With Thanksgiving almost here, most people are busy planning their dinner, shopping lists, and Black Friday festivities. For someone who has a family member with Dementia, or even Alzheimer’s – their planning may be a little different. Holidays with your loved ones don’t have to be overwhelming. There are plenty of ways to make your holiday with family enjoyable and even to create new memories.
Think Simple –
- Sometimes when your loved one’s routine changes to accommodate a holiday, it can be overwhelming. Give them time to explain what is happening.
Think Short –
- Limit the number of guests at the meal. You might even want to have two different Thanksgiving meals if there are a lot of people who would want to come. People with dementia have trouble processing and tracking information, so if there a lot of people, they may have extra difficulty following a conversation or even hearing.
- Consider if your Thanksgiving gathering should be “just dessert” – so their day isn’t too long without their routines.
- While preparing the food, reminisce about past Thanksgivings. But don’t ask, “Do you remember when …” something happened, since you don’t know how much has been forgotten. Instead, try starting your memories with “Wasn’t it fun when we …”
- Try playing music that your loved ones grew up with. It will help stimulate memories and make for a more enjoyable evening.
Show Affection –
- A touch on the shoulder, holding of hands or a hug can communicate with your loved one that you are there and you care for them.
- Plan something for your loved one, such as an activity. Try a card game such as Uno, Go Fish or Old Maid; an easy jig saw puzzle; or things that could be put into different containers.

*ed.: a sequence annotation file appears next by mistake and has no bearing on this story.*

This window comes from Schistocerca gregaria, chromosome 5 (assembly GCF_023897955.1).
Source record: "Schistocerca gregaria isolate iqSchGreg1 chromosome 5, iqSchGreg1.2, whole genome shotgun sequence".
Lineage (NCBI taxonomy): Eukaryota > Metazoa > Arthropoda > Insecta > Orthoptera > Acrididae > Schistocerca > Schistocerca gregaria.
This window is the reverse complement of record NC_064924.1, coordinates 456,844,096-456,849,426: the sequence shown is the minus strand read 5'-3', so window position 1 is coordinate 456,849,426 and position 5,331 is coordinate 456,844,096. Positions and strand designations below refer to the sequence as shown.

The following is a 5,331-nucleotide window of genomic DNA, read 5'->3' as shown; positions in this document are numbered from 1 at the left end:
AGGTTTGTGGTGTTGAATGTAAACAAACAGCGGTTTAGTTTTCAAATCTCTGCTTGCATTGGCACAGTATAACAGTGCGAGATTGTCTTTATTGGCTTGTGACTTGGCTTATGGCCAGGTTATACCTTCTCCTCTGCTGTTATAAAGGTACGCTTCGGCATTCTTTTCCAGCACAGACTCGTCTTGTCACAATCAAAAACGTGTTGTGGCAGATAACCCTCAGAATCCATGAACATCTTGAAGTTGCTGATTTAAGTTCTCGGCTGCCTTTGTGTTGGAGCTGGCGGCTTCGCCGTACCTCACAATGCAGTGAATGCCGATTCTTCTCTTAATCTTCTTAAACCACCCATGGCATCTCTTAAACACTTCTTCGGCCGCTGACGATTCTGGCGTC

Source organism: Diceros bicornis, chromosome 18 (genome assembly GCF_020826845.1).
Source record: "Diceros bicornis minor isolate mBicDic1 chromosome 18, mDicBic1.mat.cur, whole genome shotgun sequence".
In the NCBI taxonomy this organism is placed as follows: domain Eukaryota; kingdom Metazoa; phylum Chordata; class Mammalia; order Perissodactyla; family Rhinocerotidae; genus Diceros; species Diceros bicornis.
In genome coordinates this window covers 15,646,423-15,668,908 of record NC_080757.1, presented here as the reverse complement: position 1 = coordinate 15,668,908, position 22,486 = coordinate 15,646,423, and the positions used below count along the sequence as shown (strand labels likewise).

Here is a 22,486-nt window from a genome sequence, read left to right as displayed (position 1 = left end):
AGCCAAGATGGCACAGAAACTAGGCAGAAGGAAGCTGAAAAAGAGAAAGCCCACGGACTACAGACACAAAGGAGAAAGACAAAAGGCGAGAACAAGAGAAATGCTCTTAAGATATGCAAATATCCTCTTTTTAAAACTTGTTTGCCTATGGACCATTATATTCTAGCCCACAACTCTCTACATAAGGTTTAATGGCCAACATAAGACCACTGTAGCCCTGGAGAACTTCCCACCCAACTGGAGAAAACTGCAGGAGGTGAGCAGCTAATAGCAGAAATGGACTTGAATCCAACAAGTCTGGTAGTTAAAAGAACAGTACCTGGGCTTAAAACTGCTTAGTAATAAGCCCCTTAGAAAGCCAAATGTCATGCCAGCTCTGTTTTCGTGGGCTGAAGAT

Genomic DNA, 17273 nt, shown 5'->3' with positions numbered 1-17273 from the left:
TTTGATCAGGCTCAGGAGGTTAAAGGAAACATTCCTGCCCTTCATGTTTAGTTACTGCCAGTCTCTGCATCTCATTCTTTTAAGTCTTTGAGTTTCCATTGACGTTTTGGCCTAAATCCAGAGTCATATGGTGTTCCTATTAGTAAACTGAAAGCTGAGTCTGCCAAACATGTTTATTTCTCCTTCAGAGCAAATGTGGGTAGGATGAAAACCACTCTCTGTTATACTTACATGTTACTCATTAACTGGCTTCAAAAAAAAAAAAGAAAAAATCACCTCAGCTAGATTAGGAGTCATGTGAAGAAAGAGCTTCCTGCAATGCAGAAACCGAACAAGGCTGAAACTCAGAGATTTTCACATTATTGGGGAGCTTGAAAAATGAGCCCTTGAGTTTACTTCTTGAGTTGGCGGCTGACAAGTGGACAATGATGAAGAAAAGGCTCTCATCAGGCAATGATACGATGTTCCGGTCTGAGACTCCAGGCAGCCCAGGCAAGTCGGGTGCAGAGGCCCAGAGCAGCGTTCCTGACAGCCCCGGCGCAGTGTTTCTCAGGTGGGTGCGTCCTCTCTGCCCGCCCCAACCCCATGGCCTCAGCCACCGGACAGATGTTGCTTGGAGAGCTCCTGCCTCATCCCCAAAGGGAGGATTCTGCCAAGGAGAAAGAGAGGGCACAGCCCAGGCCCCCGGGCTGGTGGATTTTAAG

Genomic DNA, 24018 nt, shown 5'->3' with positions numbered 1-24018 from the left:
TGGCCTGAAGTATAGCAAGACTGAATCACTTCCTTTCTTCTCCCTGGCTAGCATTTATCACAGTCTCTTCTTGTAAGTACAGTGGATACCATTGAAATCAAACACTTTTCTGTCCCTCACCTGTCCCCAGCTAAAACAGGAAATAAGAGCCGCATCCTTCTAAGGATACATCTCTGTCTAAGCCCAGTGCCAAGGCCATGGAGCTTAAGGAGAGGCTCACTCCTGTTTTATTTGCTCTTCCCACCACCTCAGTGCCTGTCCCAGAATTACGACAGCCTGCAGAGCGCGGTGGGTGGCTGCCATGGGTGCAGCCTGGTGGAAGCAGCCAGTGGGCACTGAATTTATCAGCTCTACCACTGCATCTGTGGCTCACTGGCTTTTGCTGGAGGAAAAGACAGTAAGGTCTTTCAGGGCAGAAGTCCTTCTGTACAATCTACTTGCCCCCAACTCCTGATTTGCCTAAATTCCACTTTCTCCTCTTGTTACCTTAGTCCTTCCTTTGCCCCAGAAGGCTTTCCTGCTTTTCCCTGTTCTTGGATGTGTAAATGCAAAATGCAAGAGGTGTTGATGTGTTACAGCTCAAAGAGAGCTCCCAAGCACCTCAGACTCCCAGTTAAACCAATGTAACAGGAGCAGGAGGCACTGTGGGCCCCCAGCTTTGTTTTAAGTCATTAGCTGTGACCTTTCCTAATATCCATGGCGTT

- Incorporate the person with dementia in food preparation as appropriate, perhaps by stirring a mixture or setting a table. This will help stimulate the mind by keeping their hands and brain active.
Have Quiet Time –
- Make sure there is a place for the person with dementia to rest if he or she feels overwhelmed. Don’t be upset if they wish to be excused from the table or area.
- If you’re making a day-long Thanksgiving celebration, have a space available for a nap. If you think your loved one had enough for the day, don’t be afraid to leave early.
Comfort Smells –
- Fill your home with pleasant, traditional, soothing aromas. Put a couple of teaspoons of vanilla in a baking pan to make the kitchen smell like desserts baking. Cooking the meal may also produce smells that are familiar to your loved one with dementia.
Celebrate at Assisted Living or Nursing Home –
- If you think your loved one is in a comfortable place, consider having a quiet Thanksgiving dinner at their place. Sometimes having family visit in a familiar setting to them won’t feel so overwhelming.
Remember, Thanksgiving is more than just the turkey and food – it’s time to be thankful for family and friends.